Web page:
At the end of spring training in 2008, Cruz was taken off Texas’ 40-man roster after the other 29 teams declined to claim him off waivers.
And worse … “They asked me to pitch,” Cruz said.
Before the pitching request gained traction, he worked with minor league coaches on his stance. He was shown video of hitters who had open stances in the batter’s box.
“When a player gets to that point, they are kind of at rock bottom,” said Seattle manager Scott Servais, then the Rangers director of player development. “They are open to change, and I wanted to try some things. And to Nelson’s credit, he was open to it. He opened up his stance and tried to do some things with his swing plane to get him more consistent and get to more balls through the strike zone.”
The stance Cruz still uses today clicked right away. He was MVP of the Pacific Coast League that season, batting .342 with 37 home runs and 99 RBI in 103 games for Oklahoma City. After the season, Cruz was approached to play in the Japanese leagues and take his career down a different path.
“The Rangers said no,” Cruz said.
Cruz landed on the AL All-Star team as an injury replacement for Angels center fielder Torii Hunter in 2009, finishing the season with 33 home runs and 76 RBI. A year later, he picked up the nickname “Boomstick,” the result of a video game commercial he shot with Athletics pitcher Andrew Bailey, the 2009 AL Rookie of the Year.
Cruz’s 2019 season with the Twins was his fourth of 40 home runs or more, and he won the Edgar Martinez Award as baseball’s top designated hitter.
“I know what he meant to the Twins this year,” Servais said. “You could see it in their dugout. Again, one of those guys I root for … except when we play against him.”
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Cruz has delivered motivational speeches to young Latin players through his journey, a shining example of how a player can prolong his career through dedication and effort.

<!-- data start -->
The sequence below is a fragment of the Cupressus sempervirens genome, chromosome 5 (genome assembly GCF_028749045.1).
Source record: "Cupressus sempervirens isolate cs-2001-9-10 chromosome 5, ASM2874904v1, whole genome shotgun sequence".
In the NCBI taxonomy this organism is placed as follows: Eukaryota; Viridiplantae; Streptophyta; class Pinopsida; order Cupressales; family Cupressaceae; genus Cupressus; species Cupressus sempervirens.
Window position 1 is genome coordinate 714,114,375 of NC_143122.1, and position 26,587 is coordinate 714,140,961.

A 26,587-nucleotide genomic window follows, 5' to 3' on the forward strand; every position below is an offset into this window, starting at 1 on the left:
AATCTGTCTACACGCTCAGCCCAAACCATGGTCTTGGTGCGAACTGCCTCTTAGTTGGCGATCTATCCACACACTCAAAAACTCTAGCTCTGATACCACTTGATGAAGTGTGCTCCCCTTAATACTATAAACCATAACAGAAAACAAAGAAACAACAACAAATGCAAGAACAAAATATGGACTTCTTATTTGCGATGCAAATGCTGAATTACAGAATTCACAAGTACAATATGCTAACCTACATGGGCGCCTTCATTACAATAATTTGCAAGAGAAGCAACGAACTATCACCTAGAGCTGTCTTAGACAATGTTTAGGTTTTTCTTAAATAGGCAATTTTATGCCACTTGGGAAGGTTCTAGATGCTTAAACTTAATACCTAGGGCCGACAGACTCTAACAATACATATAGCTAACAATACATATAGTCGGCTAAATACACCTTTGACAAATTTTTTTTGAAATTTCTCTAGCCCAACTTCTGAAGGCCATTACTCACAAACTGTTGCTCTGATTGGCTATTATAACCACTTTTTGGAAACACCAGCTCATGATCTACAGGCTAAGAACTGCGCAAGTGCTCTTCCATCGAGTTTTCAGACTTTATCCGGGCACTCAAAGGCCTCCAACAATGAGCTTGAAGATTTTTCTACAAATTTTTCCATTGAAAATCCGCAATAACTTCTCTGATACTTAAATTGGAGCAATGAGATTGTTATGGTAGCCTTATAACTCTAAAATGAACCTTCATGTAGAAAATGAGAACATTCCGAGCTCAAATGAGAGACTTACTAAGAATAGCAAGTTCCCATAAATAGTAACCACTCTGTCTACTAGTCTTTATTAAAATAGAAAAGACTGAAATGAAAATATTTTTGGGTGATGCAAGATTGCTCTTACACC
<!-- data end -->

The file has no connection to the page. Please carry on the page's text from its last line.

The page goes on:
He also is an example of what not to do.
In 2013, 14 players, including Cruz, were suspended for their involvement in the Biogenesis scandal. Alex Rodriguez was front and center in the drama, eventually drawing a 211-game suspension. Cruz was among players who had gone to the anti-aging clinic founded by Anthony Bosch. There are no records of Cruz failing a test for performance-enhancing drugs, but documents showed he purchased products from the clinic.
Cruz was given a 50-game suspension that was a blow to the high-flying Rangers, were forced into a one-game tiebreaker against Tampa Bay for the second AL wild card. Game 163 was Cruz’s first game back, but Texas lost.
He moved on to Baltimore for a season, then joined Seattle in 2015. At each stop, Cruz acknowledged that he made a mistake and used poor judgment. He has told minor leaguers not to head down the same path he did.
“I’ve talked to them and I talked to a few guys with Texas, particularly the minor leagues, every year,” Cruz said. “My last year in Texas, I spoke to them during instructional league, then in Baltimore and then Seattle.
“When you make mistakes and you are really sorry about it, you want to go out and just talk and go and make sure you do that right thing. When you are out of the game like I was, it makes you really appreciate the game. I feel like every game and every inning that I’m playing, I have to be that way.”
Cruz addressed his role in the scandal and vowed to move forward when he joined the Twins. Post-suspension, he reached the 40-home run mark in 2014 in Baltimore, followed by 44 and 43 in his first two seasons with the Mariners. His 346 home runs in the past decade are more than any major leaguer.
“Nelson is the same guy every day, contributing on the field or not,” Servais said. “That really helps out in your clubhouse. We saw the same thing.”
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Cruz is fresh off a European adventure, with Instagram posts from Italy, France and Monaco. One photo includes the caption “Nelson Bond” as he holds a martini at a bar.
But now it’s time to get back to work. Cruz, who is married to Solani Genao and has two children, has returned home and, on Dec. 15, walked into an expansive workout facility built on his ranch to start swinging off a tee. The building includes a long batting cage and a well-equipped weight room, and players are invited to work out with him.
After the holidays are over, Cruz will move his workouts outdoors and go through as many as three hitting sessions a day.